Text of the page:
Now to be fair, apostles spend too much time doing and very little time listening. Once during a prophetic huddle, I was sharing how I always immediately respond to what I think God is saying and was considering giving myself a twenty four hour wait time before I acted on anything. Bursting with pride, I thought that I would be an example to the prophets in my huddle of what it looks like to be patient and wait on God. After everyone stopped laughing, I realized twenty four hours is nothing to a prophet. I was challenged to consider a week or maybe more to fully engage with the voice of God and hear clearly what he is saying before I do anything.

This is why apostles and prophets work so well together. Prophets keep apostles on track with what God has spoken, helping them to hear clearly and deeply. Apostles keep prophets moving forward, helping them to take action. When both are represented there’s an equilibrium of listening and doing in the life of the church. What can a prophet learn from an apostle to help them take action on what God has said?

I’ve found that there are five questions that are helpful to ask yourself, and others, when moving from listening to doing:

  1. What’s one way that you can respond to what God is saying in the next two weeks?
    Usually, there’s never any lack of inspiration for large and lofty plans for us to accomplish when we’ve heard from God. The dreaming of what God can do in us and through us can be significant, especially for more profound and memorable prophetic words. However, if we can’t identify the next action step that’s needed to move us on the journey to God’s words, the likelihood is that we’ll never do anything about it. Asking what someone can do in the next two weeks presses them to the next practical step that can be done. If it can’t be done within two weeks, there’s probably a smaller step that could be taken to move them in the right direction. I like the two week timeframe because it allows enough space for unforeseen issues that come up, but is short enough that the action and word remains fresh in your heart and mind.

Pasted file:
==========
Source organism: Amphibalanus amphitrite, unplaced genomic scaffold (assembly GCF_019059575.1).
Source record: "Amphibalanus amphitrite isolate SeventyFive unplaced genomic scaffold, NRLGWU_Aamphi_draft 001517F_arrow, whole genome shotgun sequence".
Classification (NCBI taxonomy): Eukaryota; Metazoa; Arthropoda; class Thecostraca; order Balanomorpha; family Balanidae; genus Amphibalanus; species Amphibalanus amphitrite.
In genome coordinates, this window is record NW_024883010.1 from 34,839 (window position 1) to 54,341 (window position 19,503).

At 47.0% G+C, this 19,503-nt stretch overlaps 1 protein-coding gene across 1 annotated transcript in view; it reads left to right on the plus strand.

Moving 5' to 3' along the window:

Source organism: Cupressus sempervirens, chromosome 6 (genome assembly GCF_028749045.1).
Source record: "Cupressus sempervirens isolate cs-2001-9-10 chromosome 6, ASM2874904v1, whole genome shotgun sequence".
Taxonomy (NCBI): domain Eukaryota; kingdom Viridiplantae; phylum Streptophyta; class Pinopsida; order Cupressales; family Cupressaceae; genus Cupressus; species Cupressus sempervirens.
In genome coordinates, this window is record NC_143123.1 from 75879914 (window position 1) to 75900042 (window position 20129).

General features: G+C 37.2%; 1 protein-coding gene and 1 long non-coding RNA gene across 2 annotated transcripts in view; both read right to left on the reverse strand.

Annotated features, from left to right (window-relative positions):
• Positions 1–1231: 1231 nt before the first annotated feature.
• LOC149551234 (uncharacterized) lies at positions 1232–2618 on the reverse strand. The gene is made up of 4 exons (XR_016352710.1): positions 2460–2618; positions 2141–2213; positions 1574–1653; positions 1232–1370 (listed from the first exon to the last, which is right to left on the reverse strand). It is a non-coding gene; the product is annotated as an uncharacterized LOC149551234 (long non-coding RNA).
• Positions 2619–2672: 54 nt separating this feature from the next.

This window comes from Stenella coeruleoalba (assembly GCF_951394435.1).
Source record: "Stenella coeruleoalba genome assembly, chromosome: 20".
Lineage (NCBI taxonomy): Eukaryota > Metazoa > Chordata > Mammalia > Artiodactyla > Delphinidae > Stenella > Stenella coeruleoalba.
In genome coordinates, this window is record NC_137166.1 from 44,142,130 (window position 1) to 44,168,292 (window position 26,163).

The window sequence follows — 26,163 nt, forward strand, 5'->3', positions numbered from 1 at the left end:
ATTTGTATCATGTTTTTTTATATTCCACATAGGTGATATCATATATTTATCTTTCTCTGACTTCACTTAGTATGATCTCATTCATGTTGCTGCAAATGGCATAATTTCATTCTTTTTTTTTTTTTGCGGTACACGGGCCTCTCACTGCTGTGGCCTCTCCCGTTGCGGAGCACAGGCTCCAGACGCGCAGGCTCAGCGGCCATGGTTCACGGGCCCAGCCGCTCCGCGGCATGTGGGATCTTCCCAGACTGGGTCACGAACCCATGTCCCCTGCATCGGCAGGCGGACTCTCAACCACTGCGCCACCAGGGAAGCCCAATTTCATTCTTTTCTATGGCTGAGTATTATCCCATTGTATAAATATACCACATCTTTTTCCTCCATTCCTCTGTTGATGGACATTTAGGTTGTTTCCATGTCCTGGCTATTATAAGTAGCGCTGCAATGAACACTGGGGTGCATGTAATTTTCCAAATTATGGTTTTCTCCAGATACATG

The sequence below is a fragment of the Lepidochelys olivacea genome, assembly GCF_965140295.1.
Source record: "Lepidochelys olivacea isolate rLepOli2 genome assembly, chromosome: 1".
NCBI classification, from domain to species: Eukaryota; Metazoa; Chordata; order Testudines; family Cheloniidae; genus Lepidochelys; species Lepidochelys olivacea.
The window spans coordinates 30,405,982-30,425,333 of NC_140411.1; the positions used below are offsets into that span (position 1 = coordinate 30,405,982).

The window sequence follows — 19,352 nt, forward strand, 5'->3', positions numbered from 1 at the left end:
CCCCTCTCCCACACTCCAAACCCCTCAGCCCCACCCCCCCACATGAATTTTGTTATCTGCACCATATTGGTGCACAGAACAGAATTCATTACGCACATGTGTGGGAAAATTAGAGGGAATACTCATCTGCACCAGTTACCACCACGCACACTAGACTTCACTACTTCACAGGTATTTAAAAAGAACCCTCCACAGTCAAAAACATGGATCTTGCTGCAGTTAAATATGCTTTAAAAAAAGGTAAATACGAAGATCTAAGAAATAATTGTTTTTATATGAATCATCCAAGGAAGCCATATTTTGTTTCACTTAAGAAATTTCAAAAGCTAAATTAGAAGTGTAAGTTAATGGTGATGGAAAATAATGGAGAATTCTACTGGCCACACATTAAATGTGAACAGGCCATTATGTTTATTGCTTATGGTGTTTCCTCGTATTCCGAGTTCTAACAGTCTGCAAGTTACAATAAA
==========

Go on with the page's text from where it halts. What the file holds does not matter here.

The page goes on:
1. When are you going to do that?
    Once the next action step has been identified, it’s helpful to get specific about when the action will take place. If you leave out the specifics now, it’s unlikely they’ll get clearer as time passes on. You need a plan for when your response to God’s word will take place. What day will it be? What time will it be? Even categories of time – in the morning… at lunch… – aren’t specific enough. Will you do it before breakfast or right after you wake up? The amount of clarity that you have about your plan now is directly related to the likelihood of follow through later.
  1. Who’s going to hold you accountable?
    When the plan is in place for what you’ll do and when you’ll do it, you need to figure out who can hold you accountable. This isn’t someone who will guilt and shame you for failing to do what you’re supposed to do, but someone to support and encourage you to do the things you’ve said you will do. It could be someone in your huddle, a friend, a spouse, or anyone that you trust will actually follow up with you. It doesn’t do you any good to be held accountable by someone who won’t hold you accountable. It also doesn’t do you any good to lie about what you’ve accomplished, it misses the point of accountability. Be honest and admit when you’ve fallen short. The person holding you accountable should respond with grace and offer support for making your action step happen.
  1. What can you do right now to ensure that it will happen?
    There are often small things that can be done right away to help ensure that the action step gets accomplished. These are usually simple and quick items such as: emailing or calling the person who’s going to hold you accountable, placing the action step on your calendar, writing yourself a note, or setting up a reminder on your phone. If you can do one of these now, you can set yourself up for success later on.
  1. What roadblocks would stop you from doing it?
    We can’t always foresee the road ahead, but sometimes we can anticipate roadblocks before we run into them. If we can identify roadblocks now, we may be able to adjust the plans we’re making or add some steps along the way that will overcome them before they become an issue. Roadblocks could include: not having the right resources (think time, materials, and knowledge), someone who may be adverse to what you’re trying to do, personal fears, spiritual warfare, etc.

Listening to God is vital to the life of a disciple, but equally important is responding to what He says. As we consider taking action, we can set ourselves up for success by putting some additional thought and intentionality into our planning.

What have you found to be helpful in moving from listening to doing?

What other questions might you ask to bring greater clarity to plans and actions?

Åbenbaring

This month’s blog is written by Anders Lindegaard who is a graduate from The University of Copenhagen with a Masters of Theology. He’s part of Byens Valgmenighed where he leads prophetic ministry. He is also launching ‘Røst’, which is the Danish branch of Accessible Prophecy.